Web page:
When I drove into the Sun Valley parking lot with Ward Baker in January 1947 I had no idea I would spend the next three winters there.
On the road from Ketchum to Warm Springs, there was only one building after the Bigwood River Bridge. There was no reason for anyone to live out there because there was no electricity or water. Prices of real estate were still working against moving that far out of town because you could still buy a vacant lot in Ketchum in the $500 range. I bought my first piece of property in Ketchum right on Trail Creek and the road to Hailey for $350. There was only one motel in Ketchum called the Bald Mountain Hot Springs Hotel.
At the base of what is now the Warm Springs lift there was a lumber mill built in about 1900 that belonged to the Farnan ranch just south of town.
Owen Simpson upgraded a casino on Main Street in Ketchum the first winter I was there and the next summer the town shut them down so they built a gambling hall halfway to Hailey out of Ketchum’s jurisdiction. This was also short-lived and so they decided to build a very large log gambling casino in the middle of Warm Springs and fly gamblers there from Elko and Jackpot Nevada.
Eventually the building was moved south of Ketchum just past my little log cabin on Trail Creek on the east side of the road to Hailey and became a large real estate office.
Gradually more and more houses appeared. During that same timeframe, Jack Simpson, Owen’s son, built a golf course and the Warm Springs Ranch.
When Bill Janss bought Sun Valley in 1964, one of the first things he did was build a chairlift on the Warm Springs side of the mountain and created one of the best ski runs anywhere in the world.
Several of my skiing friends built homes there 50 or 60 years ago and they still love their lives there, often saying that they had come for the winter, but the summer was even better.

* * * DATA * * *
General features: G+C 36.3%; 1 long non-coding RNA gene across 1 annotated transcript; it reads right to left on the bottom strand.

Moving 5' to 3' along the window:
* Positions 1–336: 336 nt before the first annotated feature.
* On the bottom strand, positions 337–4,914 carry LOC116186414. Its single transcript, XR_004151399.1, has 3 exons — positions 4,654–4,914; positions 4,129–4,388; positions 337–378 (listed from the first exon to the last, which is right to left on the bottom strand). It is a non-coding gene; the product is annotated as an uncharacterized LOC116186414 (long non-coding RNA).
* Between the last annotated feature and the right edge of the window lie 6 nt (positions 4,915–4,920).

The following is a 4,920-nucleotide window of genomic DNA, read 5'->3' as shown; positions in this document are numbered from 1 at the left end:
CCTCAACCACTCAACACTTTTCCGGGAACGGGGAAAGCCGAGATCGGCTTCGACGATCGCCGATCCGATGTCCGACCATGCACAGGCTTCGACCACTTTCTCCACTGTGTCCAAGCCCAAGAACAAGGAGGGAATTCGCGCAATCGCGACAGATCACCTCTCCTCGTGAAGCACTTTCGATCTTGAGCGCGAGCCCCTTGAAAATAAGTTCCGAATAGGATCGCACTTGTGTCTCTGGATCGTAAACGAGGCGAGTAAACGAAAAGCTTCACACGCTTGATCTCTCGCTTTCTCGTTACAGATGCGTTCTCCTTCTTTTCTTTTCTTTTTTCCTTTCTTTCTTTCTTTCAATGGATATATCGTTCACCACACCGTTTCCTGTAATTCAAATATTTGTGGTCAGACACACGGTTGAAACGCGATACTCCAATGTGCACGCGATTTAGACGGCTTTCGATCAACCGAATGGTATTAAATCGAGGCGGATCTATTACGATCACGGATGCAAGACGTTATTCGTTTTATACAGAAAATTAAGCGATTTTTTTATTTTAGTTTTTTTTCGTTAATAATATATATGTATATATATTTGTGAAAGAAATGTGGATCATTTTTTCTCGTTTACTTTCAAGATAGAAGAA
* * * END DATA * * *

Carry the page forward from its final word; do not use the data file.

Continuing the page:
Every winter when I used to drive to Warm Springs for the first time I was always amazed at its steep, vertical rise and fantastic ski runs.
Ward Baker and I spent two years living in the Sun Valley parking lot and skiing seven days a week. In the early years before they built the Warm Springs’ lift, occasionally there would be a bus from the bottom of Warm Springs back to Sun Valley and we could go out of bounds and ski top to bottom.
Ward and I would shadow ski classes and listen to what the instructor told each individual pupil when they finished their run and apply it to what we thought we might be doing.
We enjoyed watching Otto Lang teaching the Shah of Iran how to ski in powder snow that was deep enough to come up over his metal edges. And standing in a chairlift line with Gary Cooper and his wife Rocky before they abandoned Sun Valley and moved to Aspen.
After I bought my vacant lot on Trail Creek with a great view of Baldy, I had planned on settling down there someday before I established my film business that took me all over the world.
When Laurie and I got together we decided to not settle down in Sun Valley because I had my circle of friends of my previous marriage and so did she. But when the opportunity came to help pioneer the world’s only private ski and golf club called the Yellowstone Club, we would’ve been very foolish to say no to that one. After traveling the world of ski resorts with my camera and a rucksack for 50 years, I still think Baldy is one of the best place to turn right and left.
For more of Warren’s wanderings go to www.warrenmiller.net